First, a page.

Close
Current temperature in Boston - 62 °
BECOME A MEMBER
Get access to a personalized news feed, our newsletter and exclusive discounts on everything from shows to local restaurants, All for free.
Already a member? Sign in.
The Bay State Banner
BACK TO TOP
The Bay State Banner
POST AN AD SIGN IN

Trending Articles

In the news: Deval Patrick

Lakers unveil 19-foot Kobe Bryant statue

New approaches to treating youth with COVID-19 mental health challenges

READ PRINT EDITION

Hub anti-crime activist Georgette Watson dies

Banner Staff
Hub anti-crime activist Georgette Watson dies
Georgette Watson smiles as she speaks to those gathered at an event promoting the Drop-a-Dime tip line in this July 1987 file photo. Watson, a community activist who co-founded the anonymous hotline in 1983, died Aug. 29 in Baltimore. (Photo: Banner file)

Watson’s fierce brand of advocacy and organizing earned her wide-ranging respect from legislators, community members and law enforcement officials alike. (Banner file photo)

Georgette Watson, a community activist that co-founded the successful “Drop-a-Dime” hotline, died on Aug. 29 in Baltimore.

Born in Philadelphia, Watson and the Rev. Bruce Wall, pastor of Global Ministries Christian Church in Codman Square, started the hotline in 1983. They launched the citizen-based organization in her Dorchester home, beginning with a single telephone and answering machine. The founders asked community members to call the hotline and give detailed information about illegal activity. From there, reports were collected and passed on to the police.

Thanks to the anonymity afforded callers and its promise of confidentiality, Drop-a-Dime became an integral link between a community afraid of reporting crimes for fear of retaliation and a Boston police force eager for more community cooperation.

Joseph Carter, then-Boston Police Department superintendent and chief of the BPD’s special operations bureau, said at the time that Drop-a-Dime was “one of the most worthwhile and positive relationships that I’ve had with a community grassroots organization involved with abating crime activity.”

Soon, public and private organizations across the country began to take notice of Drop-a-Dime’s early success, and looked to it as a model to pattern similar programs in their communities.

Watson’s activism and leadership earned accolades from political leaders, including her selection by President George H.W. Bush as a recipient of a Thousand Points of Light award, and wide-ranging respect from legislators like former mayor and U.S. ambassador Raymond L. Flynn.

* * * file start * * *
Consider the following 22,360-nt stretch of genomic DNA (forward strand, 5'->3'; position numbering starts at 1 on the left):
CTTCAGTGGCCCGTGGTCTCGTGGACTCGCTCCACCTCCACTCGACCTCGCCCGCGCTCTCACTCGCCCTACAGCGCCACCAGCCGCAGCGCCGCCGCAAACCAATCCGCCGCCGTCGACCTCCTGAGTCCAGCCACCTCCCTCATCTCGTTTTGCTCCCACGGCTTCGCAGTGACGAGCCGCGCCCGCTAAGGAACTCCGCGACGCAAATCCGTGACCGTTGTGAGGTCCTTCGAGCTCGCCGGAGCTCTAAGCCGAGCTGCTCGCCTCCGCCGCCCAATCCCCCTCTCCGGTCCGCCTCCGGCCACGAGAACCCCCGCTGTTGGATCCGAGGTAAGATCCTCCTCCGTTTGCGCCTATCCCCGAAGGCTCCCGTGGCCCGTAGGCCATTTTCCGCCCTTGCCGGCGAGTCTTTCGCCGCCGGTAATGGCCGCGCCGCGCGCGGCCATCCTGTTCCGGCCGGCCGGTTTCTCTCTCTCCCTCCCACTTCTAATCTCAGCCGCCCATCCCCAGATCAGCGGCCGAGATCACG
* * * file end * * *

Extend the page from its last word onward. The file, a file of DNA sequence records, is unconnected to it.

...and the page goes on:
“Georgette Watson was nationally recognized for the tremendous street credibility she had built up over the many years working closely with the Boston police and community activists,” Flynn said in a statement. “The Drop-a-Dime program, under the strong and courageous leadership of Georgette Watson, along with a strong partnership with the clergy, provided law enforcement officials with critical community information.”

Watson’s work also put her in harm’s way.

In January 1990, the Associated Press reported that Watson had been under “24-hour police protection” because a gang had allegedly placed a $5,000 bounty on her the previous month. But her determination did not waver, as the AP further reported Watson’s role in convincing a Boston merchant to stop selling baseball caps emblazoned with the names and insignia of two local street gangs.

Gov. William F. Weld appointed Watson to lead the Governor’s Alliance Against Drugs in 1991. After five years, Watson’s stint as drug czar came to an end, marred by accusations of mismanagement, controversy surrounding a taxpayer-financed trip to the Caribbean, a letter of resignation rescinded days after it was sent, and assorted other problems.

After leaving the Weld administration, Watson moved to Maryland. She remained active, campaigning for people with disabilities even as she suffered from debilitating kidney and other health problems.

Watson, a single mother, raised three children in Dorchester. She attended the University of Massachusetts-Boston, graduating with a bachelor’s degree in legal education and a paralegal certificate before earning a master’s degree in education from Antioch University in Cambridge. She also received an honorary doctorate from Emmanuel College.

Watson is survived by her husband, James O’Connor; a son, Isaac Trappiel III; a daughter, Tonja Trappiel; her mother, Louise Dulin Johnson of Boston; three sisters: Barbara Powell, Terry Dulin and Francie Dulin; three brothers: Ernest Dulin, Andrew Dulin and Corey Dulin; six grandchildren; two great-grandchildren; and a host of other relatives and friends. One daughter, Rochelle Trappiel, died from breast cancer several years ago.

A small ceremony was held in Maryland, and a memorial service was held Monday morning at Rev. Wall’s Global Ministries Christian Church, located at 670 Washington Street in Dorchester. Watson’s remains were cremated.